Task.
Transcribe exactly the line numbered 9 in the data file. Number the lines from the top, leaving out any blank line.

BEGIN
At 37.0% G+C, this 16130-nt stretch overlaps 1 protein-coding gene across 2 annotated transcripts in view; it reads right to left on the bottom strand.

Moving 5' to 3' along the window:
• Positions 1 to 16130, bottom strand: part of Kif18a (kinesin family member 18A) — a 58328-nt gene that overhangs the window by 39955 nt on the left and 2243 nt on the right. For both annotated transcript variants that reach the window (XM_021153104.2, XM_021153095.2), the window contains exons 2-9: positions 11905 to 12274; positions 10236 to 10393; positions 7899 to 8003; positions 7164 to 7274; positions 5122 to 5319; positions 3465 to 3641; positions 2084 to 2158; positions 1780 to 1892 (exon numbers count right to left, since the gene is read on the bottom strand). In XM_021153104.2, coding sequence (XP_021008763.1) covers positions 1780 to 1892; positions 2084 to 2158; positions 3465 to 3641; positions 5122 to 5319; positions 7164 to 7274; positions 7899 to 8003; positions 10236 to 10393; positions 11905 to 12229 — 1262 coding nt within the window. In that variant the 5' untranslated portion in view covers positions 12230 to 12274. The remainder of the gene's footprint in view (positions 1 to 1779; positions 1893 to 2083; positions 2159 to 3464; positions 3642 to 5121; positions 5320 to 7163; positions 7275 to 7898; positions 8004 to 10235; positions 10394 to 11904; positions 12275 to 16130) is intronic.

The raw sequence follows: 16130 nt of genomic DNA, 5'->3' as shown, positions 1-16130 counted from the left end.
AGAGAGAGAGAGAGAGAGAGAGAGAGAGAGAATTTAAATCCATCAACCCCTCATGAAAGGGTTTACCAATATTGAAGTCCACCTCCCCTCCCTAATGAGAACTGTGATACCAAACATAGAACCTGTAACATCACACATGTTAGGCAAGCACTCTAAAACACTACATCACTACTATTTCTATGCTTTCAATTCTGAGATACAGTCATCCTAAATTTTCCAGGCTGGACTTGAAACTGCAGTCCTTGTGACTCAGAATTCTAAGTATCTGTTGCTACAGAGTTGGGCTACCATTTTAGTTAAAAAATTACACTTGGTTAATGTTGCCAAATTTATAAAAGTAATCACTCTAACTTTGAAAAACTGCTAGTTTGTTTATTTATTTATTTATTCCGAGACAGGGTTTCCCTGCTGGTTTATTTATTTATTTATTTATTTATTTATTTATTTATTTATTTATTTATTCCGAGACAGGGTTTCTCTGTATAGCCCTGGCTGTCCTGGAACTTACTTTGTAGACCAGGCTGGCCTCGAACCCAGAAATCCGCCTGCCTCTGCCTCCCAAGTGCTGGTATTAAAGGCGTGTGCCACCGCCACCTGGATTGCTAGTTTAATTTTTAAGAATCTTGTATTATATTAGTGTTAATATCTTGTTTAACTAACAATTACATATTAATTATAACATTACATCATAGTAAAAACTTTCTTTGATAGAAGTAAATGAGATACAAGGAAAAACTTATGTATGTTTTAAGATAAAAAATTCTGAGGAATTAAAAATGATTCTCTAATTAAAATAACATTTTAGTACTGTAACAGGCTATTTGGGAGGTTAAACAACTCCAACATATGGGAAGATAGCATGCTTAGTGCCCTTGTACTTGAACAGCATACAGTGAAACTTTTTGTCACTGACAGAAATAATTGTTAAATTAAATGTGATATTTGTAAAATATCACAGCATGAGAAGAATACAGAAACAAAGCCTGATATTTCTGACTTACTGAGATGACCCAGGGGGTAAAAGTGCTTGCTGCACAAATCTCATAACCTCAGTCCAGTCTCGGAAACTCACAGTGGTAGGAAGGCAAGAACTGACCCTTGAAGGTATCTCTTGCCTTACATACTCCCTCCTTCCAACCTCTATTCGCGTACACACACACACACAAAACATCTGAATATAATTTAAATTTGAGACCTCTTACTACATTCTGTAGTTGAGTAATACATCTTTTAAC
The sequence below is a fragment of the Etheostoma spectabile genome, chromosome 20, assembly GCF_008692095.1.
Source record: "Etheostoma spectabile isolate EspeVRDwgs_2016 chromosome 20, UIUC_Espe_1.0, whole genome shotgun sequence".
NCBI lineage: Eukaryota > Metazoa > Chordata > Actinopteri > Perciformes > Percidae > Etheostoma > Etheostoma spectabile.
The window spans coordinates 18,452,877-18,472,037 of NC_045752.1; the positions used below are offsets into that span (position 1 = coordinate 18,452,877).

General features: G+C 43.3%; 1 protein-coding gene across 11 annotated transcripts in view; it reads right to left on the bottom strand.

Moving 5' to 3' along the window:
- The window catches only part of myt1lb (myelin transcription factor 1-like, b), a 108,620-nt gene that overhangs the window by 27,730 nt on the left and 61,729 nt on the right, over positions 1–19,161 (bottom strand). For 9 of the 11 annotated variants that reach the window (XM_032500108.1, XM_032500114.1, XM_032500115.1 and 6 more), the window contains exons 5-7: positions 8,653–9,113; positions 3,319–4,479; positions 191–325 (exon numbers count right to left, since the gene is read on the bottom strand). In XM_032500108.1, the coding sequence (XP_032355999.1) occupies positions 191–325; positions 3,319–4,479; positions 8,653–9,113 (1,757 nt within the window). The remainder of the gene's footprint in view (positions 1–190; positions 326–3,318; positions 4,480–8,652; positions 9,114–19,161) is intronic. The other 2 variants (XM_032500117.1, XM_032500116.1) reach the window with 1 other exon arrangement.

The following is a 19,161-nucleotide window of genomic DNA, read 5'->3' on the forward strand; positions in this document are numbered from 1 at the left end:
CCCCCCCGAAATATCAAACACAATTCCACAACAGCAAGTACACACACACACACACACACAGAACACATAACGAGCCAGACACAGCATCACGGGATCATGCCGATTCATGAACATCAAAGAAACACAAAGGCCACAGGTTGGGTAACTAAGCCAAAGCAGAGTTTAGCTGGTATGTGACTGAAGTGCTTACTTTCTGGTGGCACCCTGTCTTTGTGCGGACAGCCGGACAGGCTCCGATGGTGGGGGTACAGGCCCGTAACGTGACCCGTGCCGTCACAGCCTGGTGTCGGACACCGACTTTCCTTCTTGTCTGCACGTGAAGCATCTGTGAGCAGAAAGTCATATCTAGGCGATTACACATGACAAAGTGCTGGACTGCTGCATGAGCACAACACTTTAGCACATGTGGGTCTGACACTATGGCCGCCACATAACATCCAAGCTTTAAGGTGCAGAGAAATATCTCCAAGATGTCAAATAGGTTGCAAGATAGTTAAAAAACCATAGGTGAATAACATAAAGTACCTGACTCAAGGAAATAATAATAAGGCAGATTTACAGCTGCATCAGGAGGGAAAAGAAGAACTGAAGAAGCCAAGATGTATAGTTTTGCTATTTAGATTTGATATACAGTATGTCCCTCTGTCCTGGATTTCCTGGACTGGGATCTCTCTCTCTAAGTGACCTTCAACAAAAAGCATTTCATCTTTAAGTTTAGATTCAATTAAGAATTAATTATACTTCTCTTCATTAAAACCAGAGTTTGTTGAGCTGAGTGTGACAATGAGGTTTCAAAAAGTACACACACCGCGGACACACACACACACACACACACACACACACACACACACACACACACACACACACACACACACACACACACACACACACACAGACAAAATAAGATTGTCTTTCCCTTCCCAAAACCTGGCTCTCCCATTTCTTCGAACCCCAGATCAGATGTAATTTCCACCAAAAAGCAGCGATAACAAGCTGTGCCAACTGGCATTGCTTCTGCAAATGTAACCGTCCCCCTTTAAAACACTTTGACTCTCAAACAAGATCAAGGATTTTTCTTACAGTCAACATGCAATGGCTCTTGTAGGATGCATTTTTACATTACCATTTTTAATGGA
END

The window spans coordinates 18,452,877-18,472,037 of NC_045752.1; the positions used below are offsets into that span (position 1 = coordinate 18,452,877).